Canon and Nikon have long been the two brands that may people look to when choosing a new camera, and the two Japanese companies still have practically the entire DSLR market to themselves.
Anyone looking for a new compact system camera (CSC), however, is likely to consider a slew of offerings from rival manufacturers first. So why haven’t Nikon and Canon been able to replicate their DSLR successes here?
It’s precisely because the duo have dominated the DSLR world for so long that other manufacturers have had to innovate elsewhere – and they've now been doing so for long enough to have carved something of a niche for themselves.
Fujifilm, for example, has typically gone after the user who may have been drawn to the styling and size of Canon’s PowerShot G series, championing retro design and innovating with its sensors, with the line bolstered by a range of high-quality optics.
Olympus has also focused on style, although by exploiting the size advantage of the Micro Four Thirds system it’s ensured that its PEN and OM-D systems have appealed to both novice users who are looking for something small and light, and seasoned users who may wish to keep using their older lenses (something that’s far easier here than on other systems because of the relatively short distance between the lens mount and sensor).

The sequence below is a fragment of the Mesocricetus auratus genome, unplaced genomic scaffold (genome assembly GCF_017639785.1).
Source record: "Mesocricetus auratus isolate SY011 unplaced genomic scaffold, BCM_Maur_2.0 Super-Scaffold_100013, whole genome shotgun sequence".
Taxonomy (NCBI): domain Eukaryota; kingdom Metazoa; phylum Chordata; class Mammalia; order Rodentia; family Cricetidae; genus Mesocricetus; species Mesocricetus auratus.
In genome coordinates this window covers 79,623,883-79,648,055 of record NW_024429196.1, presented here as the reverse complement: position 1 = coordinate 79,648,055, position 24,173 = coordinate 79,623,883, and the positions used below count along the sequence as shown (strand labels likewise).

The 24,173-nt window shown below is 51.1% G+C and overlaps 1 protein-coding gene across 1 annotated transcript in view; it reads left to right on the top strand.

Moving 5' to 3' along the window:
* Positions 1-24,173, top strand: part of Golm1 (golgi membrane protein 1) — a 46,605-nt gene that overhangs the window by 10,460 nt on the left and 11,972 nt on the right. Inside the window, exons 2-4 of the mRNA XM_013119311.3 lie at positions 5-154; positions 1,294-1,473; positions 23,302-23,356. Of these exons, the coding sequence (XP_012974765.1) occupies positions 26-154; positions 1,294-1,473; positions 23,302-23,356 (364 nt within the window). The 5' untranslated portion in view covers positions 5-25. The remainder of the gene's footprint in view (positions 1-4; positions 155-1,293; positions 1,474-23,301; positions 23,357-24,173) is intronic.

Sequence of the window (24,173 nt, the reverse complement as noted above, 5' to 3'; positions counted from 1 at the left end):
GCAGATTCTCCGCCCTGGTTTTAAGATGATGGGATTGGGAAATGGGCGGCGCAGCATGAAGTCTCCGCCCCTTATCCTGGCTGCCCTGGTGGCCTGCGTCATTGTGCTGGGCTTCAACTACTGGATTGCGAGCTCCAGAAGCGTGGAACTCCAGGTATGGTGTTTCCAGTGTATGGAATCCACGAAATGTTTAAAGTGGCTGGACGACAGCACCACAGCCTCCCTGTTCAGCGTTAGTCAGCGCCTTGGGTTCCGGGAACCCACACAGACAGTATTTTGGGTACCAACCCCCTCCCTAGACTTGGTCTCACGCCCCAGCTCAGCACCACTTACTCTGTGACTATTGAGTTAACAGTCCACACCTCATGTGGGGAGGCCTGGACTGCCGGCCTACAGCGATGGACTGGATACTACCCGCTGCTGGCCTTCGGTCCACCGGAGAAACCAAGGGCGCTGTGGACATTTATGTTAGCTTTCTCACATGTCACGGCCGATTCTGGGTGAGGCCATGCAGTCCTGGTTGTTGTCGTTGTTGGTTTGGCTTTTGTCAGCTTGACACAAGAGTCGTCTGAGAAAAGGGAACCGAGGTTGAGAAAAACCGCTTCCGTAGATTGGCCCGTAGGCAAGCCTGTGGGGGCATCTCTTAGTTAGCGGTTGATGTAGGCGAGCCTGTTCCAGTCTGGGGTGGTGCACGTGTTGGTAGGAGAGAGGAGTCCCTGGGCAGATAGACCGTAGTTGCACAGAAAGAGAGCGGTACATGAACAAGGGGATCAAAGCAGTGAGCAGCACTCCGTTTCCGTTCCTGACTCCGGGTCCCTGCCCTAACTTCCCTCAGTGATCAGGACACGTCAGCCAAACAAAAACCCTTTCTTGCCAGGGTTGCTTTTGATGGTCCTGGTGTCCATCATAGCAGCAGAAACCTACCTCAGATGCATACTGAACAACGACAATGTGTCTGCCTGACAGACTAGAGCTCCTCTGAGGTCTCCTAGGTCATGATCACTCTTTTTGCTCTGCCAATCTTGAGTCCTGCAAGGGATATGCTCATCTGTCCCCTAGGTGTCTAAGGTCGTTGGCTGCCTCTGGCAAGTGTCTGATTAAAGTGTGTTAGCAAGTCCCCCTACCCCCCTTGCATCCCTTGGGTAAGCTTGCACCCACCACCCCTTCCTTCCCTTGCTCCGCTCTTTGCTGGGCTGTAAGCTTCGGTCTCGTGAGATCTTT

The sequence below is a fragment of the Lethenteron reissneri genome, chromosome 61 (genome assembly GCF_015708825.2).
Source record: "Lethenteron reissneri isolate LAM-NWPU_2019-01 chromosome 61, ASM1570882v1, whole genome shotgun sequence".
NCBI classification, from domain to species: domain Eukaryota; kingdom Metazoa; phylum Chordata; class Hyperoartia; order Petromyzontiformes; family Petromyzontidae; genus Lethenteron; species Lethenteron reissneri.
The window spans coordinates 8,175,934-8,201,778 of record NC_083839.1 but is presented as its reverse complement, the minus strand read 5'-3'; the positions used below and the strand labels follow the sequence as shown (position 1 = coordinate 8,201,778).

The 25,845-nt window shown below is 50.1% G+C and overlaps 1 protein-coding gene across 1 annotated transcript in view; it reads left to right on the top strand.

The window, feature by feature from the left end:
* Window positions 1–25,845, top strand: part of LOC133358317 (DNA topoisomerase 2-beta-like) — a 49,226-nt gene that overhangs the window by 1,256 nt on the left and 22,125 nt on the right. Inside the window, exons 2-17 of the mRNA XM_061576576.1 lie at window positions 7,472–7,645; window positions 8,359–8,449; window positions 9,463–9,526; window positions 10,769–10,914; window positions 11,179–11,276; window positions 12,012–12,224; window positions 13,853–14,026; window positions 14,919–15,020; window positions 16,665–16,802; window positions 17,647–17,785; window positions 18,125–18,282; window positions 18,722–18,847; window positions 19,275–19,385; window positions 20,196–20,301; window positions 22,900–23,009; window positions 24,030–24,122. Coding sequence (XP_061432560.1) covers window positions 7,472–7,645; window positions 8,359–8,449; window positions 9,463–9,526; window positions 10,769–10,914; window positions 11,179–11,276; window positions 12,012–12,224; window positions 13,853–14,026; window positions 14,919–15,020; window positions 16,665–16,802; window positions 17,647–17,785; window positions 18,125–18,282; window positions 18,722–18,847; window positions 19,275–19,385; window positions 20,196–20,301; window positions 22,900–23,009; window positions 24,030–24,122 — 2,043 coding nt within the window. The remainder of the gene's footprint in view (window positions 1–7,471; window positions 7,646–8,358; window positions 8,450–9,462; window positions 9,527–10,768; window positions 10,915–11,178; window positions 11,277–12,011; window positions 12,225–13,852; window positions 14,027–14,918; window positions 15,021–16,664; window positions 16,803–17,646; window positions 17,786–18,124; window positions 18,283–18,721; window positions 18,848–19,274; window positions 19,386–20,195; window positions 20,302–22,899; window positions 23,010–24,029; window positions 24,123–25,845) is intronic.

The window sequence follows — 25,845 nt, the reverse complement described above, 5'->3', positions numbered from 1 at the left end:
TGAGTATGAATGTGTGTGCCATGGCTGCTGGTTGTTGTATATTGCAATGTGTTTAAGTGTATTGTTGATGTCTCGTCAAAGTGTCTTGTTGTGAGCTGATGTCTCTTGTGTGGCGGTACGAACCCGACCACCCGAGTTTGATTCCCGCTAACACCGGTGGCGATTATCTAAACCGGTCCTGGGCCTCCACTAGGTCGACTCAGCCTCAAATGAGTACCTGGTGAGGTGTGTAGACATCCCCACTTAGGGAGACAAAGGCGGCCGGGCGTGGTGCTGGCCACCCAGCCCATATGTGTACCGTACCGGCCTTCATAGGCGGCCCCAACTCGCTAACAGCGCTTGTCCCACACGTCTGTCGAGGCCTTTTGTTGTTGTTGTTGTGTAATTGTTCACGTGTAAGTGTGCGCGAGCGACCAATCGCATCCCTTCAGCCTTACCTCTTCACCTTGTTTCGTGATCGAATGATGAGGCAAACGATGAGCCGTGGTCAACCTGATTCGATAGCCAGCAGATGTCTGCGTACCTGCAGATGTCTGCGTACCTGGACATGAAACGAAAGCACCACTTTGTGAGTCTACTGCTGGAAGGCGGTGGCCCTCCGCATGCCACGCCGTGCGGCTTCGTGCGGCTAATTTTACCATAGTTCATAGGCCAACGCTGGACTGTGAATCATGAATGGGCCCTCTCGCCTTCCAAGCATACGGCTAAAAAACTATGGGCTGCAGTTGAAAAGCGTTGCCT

With its focus on excellent video quality and shoehorning full-frame sensors into small bodies, meanwhile, Sony has made bold moves to steal away pro videographers and enthusiasts who might be drawn to the likes of Canon’s EOS 5D line. Panasonic has also made video a key focus for its Lumix line, differentiating itself from rivals by bringing 4K recording to even very junior models.
To date, both companies have focused more at the junior end of the spectrum than the enthusiast side, an approach that’s perfectly logical, but one with limited appeal given how few models their lines contain.
One theory is that the companies don’t want to compromise sales of their existing DSLR lines, and so have deliberately made less of an effort here than other manufacturers.
By offering a mirrorless alternative, they at least provide an option for brand loyalists who want to remain invested in a single ecosystem; it shouldn't come as a surprise that both manufacturers quickly made adapters for their DSLR lenses available for these models, often bundling them together as a kit package.
Nikon’s decision to use a smaller 1-inch sensor for its 1 system models has proved somewhat controversial, particularly when you consider that such cameras are intended for the more discerning user. Nevertheless, this has allowed for very compact bodies, and a more clear separation between its different interchangeable-lens systems.
With its high crop factor and very fast burst-shooting capabilities, the system appears as one of the finer choices for telephoto-based action photography. Yet, anyone with more than a passing interest in what Olympus and Fujifilm has been up to recently will know how strongly these companies have attempted to target the same market.